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The University of Auckland New Zealand Enhancing social policy outcomes: How important are structural factors? Sociology Seminar Series 21 May 2014 Roy.

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Presentation on theme: "The University of Auckland New Zealand Enhancing social policy outcomes: How important are structural factors? Sociology Seminar Series 21 May 2014 Roy."— Presentation transcript:

1 The University of Auckland New Zealand Enhancing social policy outcomes: How important are structural factors? Sociology Seminar Series 21 May 2014 Roy Lay-Yee & Team COMPASS Research Centre University of Auckland, New Zealand

2 The University of Auckland New Zealand Enhancing social policy outcomes Social policy goal to improve outcomes for disadvantaged Need to know most influential factors, i.e. best policy levers An influential perspective is social determinants framework (WHO Commission 2008, Marmot Review 2010) - applied to health – argues primacy of structural factors - sociological How do we show if structural factors are most important? Further, how do we show if efforts to tackle disparities will make a difference to the most disadvantaged? 2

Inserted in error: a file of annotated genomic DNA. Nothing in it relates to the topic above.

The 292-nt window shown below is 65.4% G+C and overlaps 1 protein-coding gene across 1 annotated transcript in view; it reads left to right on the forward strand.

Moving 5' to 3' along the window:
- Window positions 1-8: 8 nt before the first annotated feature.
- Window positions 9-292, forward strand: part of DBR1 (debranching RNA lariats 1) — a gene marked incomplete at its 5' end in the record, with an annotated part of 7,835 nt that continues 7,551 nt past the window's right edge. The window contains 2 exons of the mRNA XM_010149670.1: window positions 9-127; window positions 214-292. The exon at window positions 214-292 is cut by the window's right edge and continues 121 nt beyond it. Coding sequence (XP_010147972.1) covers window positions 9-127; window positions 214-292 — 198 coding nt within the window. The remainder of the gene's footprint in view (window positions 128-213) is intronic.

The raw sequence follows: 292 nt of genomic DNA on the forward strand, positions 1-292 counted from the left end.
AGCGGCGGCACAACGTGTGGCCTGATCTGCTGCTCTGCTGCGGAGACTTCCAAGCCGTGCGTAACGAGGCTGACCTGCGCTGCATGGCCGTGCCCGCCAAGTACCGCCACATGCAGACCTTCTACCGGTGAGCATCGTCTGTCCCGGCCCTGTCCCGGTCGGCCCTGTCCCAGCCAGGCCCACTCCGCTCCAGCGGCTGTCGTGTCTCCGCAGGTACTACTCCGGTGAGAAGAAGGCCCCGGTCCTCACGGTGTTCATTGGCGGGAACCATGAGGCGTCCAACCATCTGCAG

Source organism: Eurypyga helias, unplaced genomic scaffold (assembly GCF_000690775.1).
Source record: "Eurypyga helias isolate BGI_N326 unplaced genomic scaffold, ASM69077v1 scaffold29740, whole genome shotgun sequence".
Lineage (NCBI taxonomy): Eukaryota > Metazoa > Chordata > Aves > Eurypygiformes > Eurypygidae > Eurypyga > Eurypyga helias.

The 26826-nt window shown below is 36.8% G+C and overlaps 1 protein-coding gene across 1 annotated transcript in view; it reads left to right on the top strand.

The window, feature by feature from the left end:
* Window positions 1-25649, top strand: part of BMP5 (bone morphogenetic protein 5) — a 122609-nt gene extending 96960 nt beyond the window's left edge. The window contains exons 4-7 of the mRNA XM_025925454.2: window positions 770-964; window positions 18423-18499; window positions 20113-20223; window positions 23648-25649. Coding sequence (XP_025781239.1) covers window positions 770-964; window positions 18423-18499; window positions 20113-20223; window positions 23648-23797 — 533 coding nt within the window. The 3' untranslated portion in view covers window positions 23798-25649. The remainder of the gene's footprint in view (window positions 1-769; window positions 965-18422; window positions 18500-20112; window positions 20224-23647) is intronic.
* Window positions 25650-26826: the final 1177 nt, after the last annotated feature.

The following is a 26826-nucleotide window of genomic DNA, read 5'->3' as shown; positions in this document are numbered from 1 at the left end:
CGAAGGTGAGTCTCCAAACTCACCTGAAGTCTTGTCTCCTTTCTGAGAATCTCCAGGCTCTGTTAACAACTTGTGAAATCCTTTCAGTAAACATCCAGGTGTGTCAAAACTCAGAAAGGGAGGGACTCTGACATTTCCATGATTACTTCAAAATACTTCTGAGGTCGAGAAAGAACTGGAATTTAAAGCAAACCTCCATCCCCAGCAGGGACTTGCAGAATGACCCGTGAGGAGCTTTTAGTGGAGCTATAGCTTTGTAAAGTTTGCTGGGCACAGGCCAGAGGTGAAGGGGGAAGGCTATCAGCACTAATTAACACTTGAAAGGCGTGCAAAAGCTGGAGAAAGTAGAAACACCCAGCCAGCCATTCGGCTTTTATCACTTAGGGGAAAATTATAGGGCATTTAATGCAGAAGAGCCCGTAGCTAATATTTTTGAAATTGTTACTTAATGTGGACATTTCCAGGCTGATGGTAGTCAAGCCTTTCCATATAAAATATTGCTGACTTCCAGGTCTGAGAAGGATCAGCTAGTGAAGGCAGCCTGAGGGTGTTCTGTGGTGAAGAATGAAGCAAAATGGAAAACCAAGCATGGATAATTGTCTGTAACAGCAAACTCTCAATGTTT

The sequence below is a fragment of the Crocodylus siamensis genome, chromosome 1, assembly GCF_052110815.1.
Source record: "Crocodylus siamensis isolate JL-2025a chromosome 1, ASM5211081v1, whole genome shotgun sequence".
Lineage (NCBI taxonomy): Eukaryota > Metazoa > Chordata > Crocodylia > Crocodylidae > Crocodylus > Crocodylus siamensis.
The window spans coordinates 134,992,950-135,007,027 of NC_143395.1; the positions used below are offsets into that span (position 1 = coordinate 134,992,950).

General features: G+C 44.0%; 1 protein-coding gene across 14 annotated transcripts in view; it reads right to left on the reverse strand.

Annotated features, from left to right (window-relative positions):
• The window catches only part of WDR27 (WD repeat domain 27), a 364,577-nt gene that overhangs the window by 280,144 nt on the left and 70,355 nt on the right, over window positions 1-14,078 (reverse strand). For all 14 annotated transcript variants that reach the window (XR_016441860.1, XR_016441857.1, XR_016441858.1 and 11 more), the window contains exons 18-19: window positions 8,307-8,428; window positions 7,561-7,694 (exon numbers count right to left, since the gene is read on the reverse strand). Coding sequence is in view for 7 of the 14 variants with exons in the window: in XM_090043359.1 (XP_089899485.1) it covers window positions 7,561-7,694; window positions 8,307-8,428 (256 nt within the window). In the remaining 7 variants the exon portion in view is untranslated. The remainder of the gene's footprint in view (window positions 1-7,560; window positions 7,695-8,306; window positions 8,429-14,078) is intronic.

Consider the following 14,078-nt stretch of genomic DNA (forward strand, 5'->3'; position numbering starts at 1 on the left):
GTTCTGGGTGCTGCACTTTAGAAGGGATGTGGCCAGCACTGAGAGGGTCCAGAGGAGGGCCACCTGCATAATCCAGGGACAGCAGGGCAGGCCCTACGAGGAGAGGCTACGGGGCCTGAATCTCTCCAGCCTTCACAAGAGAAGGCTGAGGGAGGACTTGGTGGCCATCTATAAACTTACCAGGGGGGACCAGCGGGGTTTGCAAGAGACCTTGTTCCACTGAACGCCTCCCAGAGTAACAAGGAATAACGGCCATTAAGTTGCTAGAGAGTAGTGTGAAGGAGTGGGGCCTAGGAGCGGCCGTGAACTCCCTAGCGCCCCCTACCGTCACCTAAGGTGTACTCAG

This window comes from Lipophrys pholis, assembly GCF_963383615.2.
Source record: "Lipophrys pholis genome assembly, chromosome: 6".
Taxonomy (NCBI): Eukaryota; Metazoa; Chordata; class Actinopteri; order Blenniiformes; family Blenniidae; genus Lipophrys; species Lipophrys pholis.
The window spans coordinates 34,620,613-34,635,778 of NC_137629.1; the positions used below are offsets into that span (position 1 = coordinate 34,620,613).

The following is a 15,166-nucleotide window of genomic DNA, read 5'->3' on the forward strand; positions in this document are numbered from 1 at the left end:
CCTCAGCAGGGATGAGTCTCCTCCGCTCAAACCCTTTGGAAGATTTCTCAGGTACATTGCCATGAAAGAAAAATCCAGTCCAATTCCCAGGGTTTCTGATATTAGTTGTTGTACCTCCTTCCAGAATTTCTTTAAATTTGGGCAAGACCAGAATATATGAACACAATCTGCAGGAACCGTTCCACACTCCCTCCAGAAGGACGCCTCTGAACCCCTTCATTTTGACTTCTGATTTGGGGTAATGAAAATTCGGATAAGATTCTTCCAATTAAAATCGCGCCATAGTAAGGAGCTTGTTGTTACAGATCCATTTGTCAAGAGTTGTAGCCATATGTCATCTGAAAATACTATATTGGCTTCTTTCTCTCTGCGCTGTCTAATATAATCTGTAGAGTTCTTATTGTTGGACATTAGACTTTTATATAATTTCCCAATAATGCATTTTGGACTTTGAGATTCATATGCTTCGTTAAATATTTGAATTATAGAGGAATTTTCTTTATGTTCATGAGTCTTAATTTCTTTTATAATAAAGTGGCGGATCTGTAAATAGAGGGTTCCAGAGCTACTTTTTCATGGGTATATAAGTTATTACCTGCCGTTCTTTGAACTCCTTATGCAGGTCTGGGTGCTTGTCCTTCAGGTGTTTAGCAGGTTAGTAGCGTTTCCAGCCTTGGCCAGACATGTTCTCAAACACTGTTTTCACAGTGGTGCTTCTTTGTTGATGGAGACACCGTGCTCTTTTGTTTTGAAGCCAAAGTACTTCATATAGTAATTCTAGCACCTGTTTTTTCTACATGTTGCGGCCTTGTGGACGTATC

3 The University of Auckland New Zealand What we are offering Empirical model of what social factors influence outcomes Captures social complexity, heterogeneity, change Mechanisms contextualised in social system (theory) Pathways may be amenable to intervention (policy) Use simulation to test scenarios - ask ‘what if’ questions, i.e. impact of changing social determinants on outcomes Model developed in health but applicable to other domains 3

4 The University of Auckland New Zealand Outline Rationale Social determinants of health Data source Our conceptual model Research questions Method Microsimulation Policy application Scenario testing – answering ‘what if’ questions Conclusions 4